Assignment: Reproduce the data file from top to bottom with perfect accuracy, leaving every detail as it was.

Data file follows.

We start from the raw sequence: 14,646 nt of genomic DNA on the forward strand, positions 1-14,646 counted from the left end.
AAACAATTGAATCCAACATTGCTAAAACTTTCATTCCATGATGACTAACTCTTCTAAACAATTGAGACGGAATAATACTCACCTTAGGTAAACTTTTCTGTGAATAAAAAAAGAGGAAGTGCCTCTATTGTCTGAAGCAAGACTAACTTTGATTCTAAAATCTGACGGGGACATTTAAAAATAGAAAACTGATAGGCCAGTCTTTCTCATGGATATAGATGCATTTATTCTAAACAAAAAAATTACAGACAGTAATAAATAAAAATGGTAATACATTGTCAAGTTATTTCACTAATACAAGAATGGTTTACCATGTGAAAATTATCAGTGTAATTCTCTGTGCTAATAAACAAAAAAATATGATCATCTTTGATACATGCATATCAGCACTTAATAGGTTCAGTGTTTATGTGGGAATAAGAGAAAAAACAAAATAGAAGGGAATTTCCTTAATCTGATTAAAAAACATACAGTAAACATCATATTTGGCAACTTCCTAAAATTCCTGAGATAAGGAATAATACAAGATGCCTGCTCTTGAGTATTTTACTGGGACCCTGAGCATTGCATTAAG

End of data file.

We start from the raw sequence: 14,646 nt of genomic DNA on the forward strand, positions 1-14,646 counted from the left end.
AAACAATTGAATCCAACATTGCTAAAACTTTCATTCCATGATGACTAACTCTTCTAAACAATTGAGACGGAATAATACTCACCTTAGGTAAACTTTTCTGTGAATAAAAAAAGAGGAAGTGCCTCTATTGTCTGAAGCAAGACTAACTTTGATTCTAAAATCTGACGGGGACATTTAAAAATAGAAAACTGATAGGCCAGTCTTTCTCATGGATATAGATGCATTTATTCTAAACAAAAAAATTACAGACAGTAATAAATAAAAATGGTAATACATTGTCAAGTTATTTCACTAATACAAGAATGGTTTACCATGTGAAAATTATCAGTGTAATTCTCTGTGCTAATAAACAAAAAAATATGATCATCTTTGATACATGCATATCAGCACTTAATAGGTTCAGTGTTTATGTGGGAATAAGAGAAAAAACAAAATAGAAGGGAATTTCCTTAATCTGATTAAAAAACATACAGTAAACATCATATTTGGCAACTTCCTAAAATTCCTGAGATAAGGAATAATACAAGATGCCTGCTCTTGAGTATTTTACTGGGACCCTGAGCATTGCATTAAG